It should be understood that, though the above-described embodiment includes a rotating media 114, the data storage device 102 can be a solid-state data storage device. For example, a solid-state data storage device could have a solid state volatile cache, a solid state non-volatile cache, and a solid state non-volatile main data store. In some instances, storing data to the solid state non-volatile cache may be relatively faster than storing data to the solid state non-volatile main data store. In a particular embodiment, the solid state volatile cache may be dynamic random access memory, the solid state non-volatile cache may be flash memory, and the solid state non-volatile main data store may also be flash memory.

FIG. 2 is a block diagram of a particular illustrative embodiment of a data storage system 200 including a data storage device 202 adapted to communicate with a host system 204 via an interface 206. The data storage device 202 can include a control circuit 208, such as a controller or processor, coupled to a volatile data buffer 214, such as dynamic random access memory (DRAM), a first non-volatile data storage medium 210, and a second non-volatile data storage medium 212. In a particular embodiment, the first non-volatile data storage medium 210 may be relatively fast to store and retrieve data compared to the second non-volatile data storage medium 212. For example, the first non-volatile data storage medium 210 may be a solid-state memory, such as flash memory, and the second non-volatile data storage medium 212 may be a magnetic disc.

The control circuit 208 may include caching control logic 222 that can control data storage and retrieval from a read cache 218 and a write cache 220 of the volatile buffer 214, can control data storage and retrieval from a read cache 224 and a write cache 222 of the first non-volatile data storage medium 210, and can control data storage and retrieval from the second non-volatile data storage medium 212. The control circuit 208, by executing firmware or hardware circuits, may move data between the volatile buffer 214, the first non-volatile data storage medium 210, and the second non-volatile data storage medium 212 based on commands received from the host, timing, or other factors. For example, the other factors may include moving data based on a frequency of use of the data, an importance of the data, or another characteristic of the data, such as size, type of data, or a creation time.

In a particular embodiment, in response to a read request from the host system 204, the control circuit 208 can move data from the second non-volatile data storage medium 212 to the read cache 218 within the volatile buffer 214, which can be passed to the host system 204 via the interface 206. After the read request has been completed, the caching control logic 222 may move the requested read data to the read cache 224 of the non-volatile cache.

In response to a write request from the host system 204, the control circuit 208 can cause data received via the interface 206 to be written to the write cache 220 of the volatile data buffer 214, which then may be selectively moved to the write cache 222 of the first non-volatile data storage medium 210. The data storage device 202 may then notify the host system 204 that the write request was completed. Then, at a later time, the control circuit 208 may selectively move the data from the first non-volatile data storage medium 210 to the second non-volatile data storage medium 212. In a particular example, the control circuit 208 may keep track of least recently used data within the volatile buffer 214 and may also keep track of requests received via the host system 204 to filter pre-fetch or look-ahead data that wasn't requested by the host system 204, thereby reducing writes to the first non-volatile data storage medium 210.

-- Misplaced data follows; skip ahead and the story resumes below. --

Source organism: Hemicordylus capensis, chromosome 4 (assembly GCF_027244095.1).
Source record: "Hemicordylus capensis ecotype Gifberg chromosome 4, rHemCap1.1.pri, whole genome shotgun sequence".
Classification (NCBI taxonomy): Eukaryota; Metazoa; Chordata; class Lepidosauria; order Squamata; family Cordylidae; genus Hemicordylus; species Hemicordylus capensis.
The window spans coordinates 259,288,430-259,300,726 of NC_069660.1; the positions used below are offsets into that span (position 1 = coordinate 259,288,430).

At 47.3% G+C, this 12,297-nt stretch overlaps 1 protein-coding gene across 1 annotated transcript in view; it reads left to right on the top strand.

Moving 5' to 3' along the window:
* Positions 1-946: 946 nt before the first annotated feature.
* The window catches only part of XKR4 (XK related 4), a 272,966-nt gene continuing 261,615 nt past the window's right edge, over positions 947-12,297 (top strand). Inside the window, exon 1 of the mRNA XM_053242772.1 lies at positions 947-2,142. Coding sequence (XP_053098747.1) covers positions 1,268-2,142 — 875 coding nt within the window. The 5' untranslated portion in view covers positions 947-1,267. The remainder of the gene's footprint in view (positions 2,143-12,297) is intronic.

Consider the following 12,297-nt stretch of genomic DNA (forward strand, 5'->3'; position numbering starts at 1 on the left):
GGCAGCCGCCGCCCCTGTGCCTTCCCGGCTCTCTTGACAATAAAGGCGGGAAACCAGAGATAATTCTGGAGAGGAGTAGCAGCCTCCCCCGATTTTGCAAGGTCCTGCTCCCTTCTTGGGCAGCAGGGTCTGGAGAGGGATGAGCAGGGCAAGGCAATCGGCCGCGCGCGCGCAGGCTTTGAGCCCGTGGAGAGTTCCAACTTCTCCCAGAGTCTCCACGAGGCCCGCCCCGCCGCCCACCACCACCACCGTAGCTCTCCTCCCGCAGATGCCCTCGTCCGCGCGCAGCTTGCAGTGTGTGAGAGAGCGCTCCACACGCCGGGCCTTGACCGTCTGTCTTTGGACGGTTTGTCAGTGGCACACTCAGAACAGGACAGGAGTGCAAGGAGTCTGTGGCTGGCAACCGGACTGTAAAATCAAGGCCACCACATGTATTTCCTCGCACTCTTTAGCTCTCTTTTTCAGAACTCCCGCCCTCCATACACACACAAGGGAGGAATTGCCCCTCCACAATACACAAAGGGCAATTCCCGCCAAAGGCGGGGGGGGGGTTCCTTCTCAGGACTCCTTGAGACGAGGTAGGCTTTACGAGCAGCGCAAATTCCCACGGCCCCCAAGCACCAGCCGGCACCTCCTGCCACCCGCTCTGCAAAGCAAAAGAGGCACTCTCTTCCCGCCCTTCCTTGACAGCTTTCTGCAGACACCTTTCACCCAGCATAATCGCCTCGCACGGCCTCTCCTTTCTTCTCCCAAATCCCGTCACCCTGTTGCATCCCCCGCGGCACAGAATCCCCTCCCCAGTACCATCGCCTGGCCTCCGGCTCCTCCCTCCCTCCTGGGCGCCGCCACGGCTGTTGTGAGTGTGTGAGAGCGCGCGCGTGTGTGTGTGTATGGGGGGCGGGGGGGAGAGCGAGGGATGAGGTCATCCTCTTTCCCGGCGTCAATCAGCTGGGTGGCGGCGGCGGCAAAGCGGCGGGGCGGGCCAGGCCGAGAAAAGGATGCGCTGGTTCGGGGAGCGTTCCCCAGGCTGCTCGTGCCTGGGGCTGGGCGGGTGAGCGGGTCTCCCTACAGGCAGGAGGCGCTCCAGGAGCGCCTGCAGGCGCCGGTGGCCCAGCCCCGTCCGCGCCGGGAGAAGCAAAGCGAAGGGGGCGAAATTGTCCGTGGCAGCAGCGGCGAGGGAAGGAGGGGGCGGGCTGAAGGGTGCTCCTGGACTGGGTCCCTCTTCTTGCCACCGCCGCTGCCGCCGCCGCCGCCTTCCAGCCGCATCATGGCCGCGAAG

In another particular embodiment, which may be referred to as write caching enabled, the control circuit 208 can cause data received via the interface 206 to be written to the volatile data buffer 214. The control circuit 208 can then signal to the host that the write command has been completed. Later, the control circuit 208 may move the data from the volatile data buffer 214 to the first non-volatile data storage medium 210 which can include a non-volatile cache. Even later, the data may be moved in the background from the first non-volatile data storage medium 210 to the second non-volatile data storage medium 212. Background processing can occur at a time when the data storage device can use idle resources, such as energy resources, processing resources, or bandwidth resources.

FIG. 3 is a flow diagram of a particular embodiment of a method of cache management generally designated 300. Specifically, FIG. 3 shows a method of managing multiple caches when a read request is received from a host. The cache management method 300 may be performed by a controller of a data storage device, such as the control circuit 208 and caching control logic 222 shown in FIG. 2. In a particular embodiment, a first read cache may be a double data-rate random access memory (DDR RAM) read cache and a second read cache may be a non-volatile read cache, such as a flash memory read cache.